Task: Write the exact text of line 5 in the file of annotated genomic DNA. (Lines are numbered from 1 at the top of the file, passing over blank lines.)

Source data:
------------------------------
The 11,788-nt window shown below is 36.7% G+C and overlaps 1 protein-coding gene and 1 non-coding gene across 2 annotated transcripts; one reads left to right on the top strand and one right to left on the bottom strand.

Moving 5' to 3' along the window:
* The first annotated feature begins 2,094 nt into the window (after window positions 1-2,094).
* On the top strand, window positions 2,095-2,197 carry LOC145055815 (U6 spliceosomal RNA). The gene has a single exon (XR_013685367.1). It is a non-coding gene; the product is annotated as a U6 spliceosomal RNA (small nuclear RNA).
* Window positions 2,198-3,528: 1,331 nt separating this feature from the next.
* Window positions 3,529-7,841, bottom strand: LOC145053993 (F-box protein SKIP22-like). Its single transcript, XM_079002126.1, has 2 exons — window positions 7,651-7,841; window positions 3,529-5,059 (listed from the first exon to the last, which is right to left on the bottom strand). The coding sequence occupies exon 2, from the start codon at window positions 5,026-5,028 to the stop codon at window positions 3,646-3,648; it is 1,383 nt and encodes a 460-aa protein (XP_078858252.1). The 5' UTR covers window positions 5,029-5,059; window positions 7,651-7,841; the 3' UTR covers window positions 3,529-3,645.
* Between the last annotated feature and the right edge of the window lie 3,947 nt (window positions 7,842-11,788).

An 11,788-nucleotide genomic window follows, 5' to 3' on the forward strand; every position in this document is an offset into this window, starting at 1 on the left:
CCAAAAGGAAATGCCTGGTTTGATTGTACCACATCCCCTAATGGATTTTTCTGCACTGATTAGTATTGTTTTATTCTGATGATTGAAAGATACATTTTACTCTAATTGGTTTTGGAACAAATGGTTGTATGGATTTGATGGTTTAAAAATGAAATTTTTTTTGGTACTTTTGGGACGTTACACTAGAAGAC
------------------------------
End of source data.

* Window positions 2,198-3,528: 1,331 nt separating this feature from the next.